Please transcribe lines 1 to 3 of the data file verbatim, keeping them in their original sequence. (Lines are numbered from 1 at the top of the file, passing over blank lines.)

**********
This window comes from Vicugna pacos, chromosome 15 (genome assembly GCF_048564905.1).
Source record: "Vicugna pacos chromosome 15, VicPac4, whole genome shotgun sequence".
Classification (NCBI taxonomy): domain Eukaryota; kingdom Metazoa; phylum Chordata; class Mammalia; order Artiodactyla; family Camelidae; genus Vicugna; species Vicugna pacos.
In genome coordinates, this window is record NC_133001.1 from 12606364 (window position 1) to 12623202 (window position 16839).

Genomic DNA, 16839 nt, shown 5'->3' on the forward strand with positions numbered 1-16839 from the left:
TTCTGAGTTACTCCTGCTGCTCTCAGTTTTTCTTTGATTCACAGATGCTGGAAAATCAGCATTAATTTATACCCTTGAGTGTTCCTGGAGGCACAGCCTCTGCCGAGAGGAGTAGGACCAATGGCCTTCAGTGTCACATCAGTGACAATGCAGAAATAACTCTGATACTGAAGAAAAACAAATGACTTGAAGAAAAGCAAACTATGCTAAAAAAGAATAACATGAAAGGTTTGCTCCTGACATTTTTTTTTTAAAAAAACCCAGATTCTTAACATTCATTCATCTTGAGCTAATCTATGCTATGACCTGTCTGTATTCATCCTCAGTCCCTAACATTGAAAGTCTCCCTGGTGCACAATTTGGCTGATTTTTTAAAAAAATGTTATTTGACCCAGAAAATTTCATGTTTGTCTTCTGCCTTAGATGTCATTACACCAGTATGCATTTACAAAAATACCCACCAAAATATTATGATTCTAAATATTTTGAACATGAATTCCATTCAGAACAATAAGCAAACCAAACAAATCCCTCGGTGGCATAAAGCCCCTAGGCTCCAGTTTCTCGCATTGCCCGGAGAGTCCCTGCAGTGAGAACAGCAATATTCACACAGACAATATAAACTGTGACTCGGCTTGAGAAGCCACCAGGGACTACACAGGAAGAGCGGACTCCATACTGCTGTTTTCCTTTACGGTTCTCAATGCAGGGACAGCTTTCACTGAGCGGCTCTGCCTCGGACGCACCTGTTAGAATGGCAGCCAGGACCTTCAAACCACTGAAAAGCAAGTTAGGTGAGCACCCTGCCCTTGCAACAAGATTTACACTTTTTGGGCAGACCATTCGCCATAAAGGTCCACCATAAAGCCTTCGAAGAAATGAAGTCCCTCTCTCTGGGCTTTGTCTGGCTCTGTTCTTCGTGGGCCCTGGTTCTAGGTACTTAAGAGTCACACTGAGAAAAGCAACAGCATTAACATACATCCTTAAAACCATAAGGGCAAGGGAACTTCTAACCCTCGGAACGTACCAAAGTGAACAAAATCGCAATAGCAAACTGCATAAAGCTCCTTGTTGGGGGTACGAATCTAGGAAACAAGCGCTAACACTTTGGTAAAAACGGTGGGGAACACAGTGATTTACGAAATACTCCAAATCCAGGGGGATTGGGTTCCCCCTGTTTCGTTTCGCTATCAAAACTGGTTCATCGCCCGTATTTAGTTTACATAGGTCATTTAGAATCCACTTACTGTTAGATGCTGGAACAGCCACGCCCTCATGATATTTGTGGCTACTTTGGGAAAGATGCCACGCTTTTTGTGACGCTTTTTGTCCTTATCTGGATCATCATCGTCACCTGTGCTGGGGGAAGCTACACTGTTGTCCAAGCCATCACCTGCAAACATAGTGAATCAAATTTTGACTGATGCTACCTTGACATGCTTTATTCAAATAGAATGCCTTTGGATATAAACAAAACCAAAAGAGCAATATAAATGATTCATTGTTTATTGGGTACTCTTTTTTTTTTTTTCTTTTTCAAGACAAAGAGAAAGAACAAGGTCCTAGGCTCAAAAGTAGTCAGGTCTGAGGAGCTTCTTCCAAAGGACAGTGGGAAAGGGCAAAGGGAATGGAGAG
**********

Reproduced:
This window comes from Vicugna pacos, chromosome 15 (genome assembly GCF_048564905.1).
Source record: "Vicugna pacos chromosome 15, VicPac4, whole genome shotgun sequence".
Classification (NCBI taxonomy): domain Eukaryota; kingdom Metazoa; phylum Chordata; class Mammalia; order Artiodactyla; family Camelidae; genus Vicugna; species Vicugna pacos.